Now that I have aired my views on that subject, congratulations on a regular newsletter that covers so many subjects so well.  I might even finally get into gear and do more research and family tree building through FamNet now.



A Reader



Thanks for your letter.


Your comments are very valid. In my column I was trying to voice a "not provoking the caged bear with a stick" scenario. I don't want to go hunting "unexpected results" but if one approached me I would deal with it when it arises.


I am the family historian for my rather large extended family. I have been approached by adopted out children, or children reared by other family members and also illegitimate children. I look at their evidence and, if satisfied, give them anything they are asking for. It is not my place to judge the actions of family members but I accept the "need to know" of family members searching for their natural family. I believe that my family research belongs to the family. In fact recently I had a great meeting with a person from Australia who is descended from a branch of my family that was "mistreated" by a male NASH with a history of wandering from bed to bed.


I like your letter. Can I publish it in the next newsletter (without your surname and contact details) and my response?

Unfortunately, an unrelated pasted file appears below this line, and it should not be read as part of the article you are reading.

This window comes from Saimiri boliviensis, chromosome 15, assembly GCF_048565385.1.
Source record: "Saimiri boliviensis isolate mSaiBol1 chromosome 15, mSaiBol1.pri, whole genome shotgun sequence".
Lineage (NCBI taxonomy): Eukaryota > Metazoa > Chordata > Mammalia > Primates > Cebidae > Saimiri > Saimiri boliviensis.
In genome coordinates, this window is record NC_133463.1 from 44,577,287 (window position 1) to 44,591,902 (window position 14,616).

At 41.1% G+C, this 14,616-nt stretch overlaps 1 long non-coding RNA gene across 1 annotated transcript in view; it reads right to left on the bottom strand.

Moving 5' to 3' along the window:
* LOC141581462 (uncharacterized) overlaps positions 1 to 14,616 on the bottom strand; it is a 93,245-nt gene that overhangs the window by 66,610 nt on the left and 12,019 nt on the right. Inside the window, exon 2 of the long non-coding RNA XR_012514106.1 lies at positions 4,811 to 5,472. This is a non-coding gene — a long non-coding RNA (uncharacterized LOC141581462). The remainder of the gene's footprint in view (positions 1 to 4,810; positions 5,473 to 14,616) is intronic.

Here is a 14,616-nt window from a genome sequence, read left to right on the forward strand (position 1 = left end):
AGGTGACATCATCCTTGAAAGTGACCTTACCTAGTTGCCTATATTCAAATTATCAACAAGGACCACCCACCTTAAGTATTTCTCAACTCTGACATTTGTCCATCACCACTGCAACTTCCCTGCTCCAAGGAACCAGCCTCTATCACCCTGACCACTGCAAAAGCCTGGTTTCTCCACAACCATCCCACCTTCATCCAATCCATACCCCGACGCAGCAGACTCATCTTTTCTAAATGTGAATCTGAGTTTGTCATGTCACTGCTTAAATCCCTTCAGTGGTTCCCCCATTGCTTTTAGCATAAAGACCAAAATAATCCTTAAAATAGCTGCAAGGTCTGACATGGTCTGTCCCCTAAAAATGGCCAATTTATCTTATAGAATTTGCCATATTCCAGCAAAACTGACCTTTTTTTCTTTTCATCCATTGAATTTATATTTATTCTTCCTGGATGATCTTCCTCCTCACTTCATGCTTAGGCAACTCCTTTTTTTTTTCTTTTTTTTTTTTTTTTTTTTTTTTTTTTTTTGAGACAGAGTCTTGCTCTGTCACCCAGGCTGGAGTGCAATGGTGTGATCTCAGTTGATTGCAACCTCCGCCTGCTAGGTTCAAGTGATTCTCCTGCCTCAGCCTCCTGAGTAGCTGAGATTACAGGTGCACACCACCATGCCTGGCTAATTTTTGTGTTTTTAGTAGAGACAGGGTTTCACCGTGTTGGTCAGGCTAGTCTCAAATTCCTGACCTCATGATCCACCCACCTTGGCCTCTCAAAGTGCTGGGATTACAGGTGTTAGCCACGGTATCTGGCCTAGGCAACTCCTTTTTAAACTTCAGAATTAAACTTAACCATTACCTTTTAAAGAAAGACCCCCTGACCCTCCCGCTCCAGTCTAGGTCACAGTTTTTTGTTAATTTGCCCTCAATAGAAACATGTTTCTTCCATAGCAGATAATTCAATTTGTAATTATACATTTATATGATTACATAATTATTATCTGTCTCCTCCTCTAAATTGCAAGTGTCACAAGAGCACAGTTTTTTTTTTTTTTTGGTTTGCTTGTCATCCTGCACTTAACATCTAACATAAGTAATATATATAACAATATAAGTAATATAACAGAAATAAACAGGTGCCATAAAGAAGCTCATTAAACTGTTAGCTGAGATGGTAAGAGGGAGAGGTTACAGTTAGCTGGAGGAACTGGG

Peter Nash

Advertising with FamNet

Every now and then we get requests to put an advertisement in the newsletter. I have therefore created a new section which will appear from time to time. Advertisements will be included only at the Editor's discretion and will be of a genealogical nature.

If your organisation is not a group subscriber then there will be a charge for advertising events and services, which must be paid for before publication. Charges start at $NZ25 for a basic flier, and increase for more elaborate presentations. Like everyone else we need funds to help keep FamNet going. Fees are very minimal. If your organisation paid a yearly subscription you can have all the advertising you want all year round in the Group News section. Your group could be anywhere in the world, not just in New Zealand. The editor will continue to exercise discretion for free events.

Back to the Top

A Bit of Light Relief


    No photo description available.                      Image may contain: outdoor and nature           No photo description available.



To Unsubscribe, Change your Email Address, or Manage your Personal Information

If you have problems with this page you can email us directly, but the page should be self-explanatory.

Copyright (Waiver)

Feel free to redistribute this newsletter. If you publish a newsletter yourself you may include material from this newsletter in yours provided that you acknowledge its source and include the FamNet URL.

Back to the Top